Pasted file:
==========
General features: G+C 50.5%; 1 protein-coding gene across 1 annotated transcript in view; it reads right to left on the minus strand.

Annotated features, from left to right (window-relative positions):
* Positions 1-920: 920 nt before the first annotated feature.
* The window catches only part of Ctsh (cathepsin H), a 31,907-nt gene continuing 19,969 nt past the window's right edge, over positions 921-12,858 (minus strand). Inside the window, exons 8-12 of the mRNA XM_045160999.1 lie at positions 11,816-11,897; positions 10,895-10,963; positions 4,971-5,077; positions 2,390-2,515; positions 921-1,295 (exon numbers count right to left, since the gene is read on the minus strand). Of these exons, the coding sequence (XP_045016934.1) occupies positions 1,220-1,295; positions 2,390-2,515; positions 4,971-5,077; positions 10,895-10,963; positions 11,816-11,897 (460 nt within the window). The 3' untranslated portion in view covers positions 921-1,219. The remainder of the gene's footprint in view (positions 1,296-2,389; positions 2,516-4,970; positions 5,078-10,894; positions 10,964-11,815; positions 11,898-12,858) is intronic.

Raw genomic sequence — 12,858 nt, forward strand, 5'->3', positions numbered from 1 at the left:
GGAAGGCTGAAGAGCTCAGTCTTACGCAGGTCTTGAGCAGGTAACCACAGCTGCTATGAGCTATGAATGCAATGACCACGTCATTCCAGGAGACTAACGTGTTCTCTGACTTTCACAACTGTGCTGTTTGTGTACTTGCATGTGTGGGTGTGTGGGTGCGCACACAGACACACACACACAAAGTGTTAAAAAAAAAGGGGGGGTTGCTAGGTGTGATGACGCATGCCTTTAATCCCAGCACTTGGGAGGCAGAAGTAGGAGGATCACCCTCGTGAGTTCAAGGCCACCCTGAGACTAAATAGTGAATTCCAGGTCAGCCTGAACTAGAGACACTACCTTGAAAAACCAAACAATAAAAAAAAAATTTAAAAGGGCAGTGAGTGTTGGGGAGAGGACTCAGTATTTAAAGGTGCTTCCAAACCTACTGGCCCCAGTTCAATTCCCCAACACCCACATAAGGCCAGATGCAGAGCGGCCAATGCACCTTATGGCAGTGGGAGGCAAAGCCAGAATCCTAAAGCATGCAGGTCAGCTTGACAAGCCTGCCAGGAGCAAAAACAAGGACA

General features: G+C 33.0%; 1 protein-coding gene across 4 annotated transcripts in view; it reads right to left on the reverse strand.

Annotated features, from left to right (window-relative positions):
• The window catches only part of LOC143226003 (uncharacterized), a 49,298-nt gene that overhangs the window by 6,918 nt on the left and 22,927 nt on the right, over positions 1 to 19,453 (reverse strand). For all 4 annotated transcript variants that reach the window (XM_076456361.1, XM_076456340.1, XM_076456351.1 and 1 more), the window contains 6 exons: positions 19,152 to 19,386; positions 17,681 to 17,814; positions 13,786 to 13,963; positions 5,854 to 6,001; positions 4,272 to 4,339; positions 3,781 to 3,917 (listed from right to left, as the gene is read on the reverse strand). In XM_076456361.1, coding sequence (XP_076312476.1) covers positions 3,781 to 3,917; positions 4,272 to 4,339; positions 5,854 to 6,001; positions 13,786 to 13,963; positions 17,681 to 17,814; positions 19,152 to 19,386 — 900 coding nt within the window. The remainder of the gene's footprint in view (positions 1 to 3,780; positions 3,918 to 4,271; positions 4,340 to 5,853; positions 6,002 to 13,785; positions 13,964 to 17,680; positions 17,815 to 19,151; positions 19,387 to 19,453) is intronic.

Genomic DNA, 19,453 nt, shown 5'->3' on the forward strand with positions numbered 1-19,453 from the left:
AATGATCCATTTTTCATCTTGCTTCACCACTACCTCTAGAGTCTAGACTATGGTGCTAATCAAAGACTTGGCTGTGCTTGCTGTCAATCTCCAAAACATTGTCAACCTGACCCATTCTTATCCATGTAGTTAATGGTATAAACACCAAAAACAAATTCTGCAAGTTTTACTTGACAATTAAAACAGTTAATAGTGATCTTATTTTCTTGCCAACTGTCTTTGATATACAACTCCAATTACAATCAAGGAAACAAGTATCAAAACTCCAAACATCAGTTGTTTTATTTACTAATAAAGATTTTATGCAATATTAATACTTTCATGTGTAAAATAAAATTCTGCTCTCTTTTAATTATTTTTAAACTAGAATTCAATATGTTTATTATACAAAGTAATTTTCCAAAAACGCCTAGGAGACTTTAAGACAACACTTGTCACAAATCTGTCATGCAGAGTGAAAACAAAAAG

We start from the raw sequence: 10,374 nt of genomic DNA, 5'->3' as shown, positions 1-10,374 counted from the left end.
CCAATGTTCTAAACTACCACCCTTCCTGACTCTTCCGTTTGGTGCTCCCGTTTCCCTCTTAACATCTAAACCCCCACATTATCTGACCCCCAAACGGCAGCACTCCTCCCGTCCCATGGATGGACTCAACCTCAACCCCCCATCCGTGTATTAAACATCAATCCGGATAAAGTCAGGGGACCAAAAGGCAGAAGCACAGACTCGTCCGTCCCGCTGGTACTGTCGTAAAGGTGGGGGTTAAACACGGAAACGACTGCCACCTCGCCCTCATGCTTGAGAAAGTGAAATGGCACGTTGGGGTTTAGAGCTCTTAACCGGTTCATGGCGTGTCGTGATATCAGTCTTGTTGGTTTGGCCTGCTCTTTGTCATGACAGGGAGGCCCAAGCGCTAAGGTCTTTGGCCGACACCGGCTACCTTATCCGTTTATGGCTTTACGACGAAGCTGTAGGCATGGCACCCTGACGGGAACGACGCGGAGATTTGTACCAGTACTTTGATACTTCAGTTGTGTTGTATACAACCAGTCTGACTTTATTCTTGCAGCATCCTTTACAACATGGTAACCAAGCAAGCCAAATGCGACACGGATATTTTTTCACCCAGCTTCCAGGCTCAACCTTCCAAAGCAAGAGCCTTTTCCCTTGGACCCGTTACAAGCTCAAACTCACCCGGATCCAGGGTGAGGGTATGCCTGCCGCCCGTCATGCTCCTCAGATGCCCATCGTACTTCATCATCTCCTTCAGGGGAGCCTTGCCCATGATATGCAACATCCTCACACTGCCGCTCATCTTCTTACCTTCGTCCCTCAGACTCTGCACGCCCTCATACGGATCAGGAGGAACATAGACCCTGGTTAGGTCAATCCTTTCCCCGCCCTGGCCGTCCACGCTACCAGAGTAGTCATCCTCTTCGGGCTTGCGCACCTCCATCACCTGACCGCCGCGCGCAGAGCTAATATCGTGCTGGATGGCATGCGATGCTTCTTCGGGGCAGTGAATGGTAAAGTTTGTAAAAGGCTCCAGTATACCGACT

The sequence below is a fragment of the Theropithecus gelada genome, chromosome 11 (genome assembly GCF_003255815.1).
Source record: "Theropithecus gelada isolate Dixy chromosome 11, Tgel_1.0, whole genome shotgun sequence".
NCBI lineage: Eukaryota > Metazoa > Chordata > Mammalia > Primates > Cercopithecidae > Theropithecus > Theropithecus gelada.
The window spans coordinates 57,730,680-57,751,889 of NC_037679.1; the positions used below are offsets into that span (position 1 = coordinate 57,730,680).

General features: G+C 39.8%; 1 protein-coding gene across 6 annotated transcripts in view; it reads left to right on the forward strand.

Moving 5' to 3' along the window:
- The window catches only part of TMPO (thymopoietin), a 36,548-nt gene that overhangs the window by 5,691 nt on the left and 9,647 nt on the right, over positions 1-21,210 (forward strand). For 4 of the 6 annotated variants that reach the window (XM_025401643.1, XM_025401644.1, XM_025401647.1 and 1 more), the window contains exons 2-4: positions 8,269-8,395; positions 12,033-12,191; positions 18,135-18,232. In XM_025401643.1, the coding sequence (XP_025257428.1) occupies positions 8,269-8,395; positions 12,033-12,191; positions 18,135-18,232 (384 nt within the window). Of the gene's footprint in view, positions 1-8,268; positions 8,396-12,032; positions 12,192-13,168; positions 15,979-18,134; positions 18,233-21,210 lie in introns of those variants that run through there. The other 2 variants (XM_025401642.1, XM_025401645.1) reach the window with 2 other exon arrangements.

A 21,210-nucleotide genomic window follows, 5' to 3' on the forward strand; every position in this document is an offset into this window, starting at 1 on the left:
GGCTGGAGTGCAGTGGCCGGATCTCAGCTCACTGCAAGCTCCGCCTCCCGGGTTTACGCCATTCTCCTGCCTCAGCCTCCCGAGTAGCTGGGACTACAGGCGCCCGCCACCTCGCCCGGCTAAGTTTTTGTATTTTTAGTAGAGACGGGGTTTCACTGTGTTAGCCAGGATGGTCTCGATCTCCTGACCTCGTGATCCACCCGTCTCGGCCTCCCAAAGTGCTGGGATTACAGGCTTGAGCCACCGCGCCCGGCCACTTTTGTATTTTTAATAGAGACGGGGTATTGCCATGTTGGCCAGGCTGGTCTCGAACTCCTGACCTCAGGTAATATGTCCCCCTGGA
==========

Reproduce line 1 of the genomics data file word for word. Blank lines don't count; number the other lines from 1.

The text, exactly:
General features: G+C 50.5%; 1 protein-coding gene across 1 annotated transcript in view; it reads right to left on the minus strand.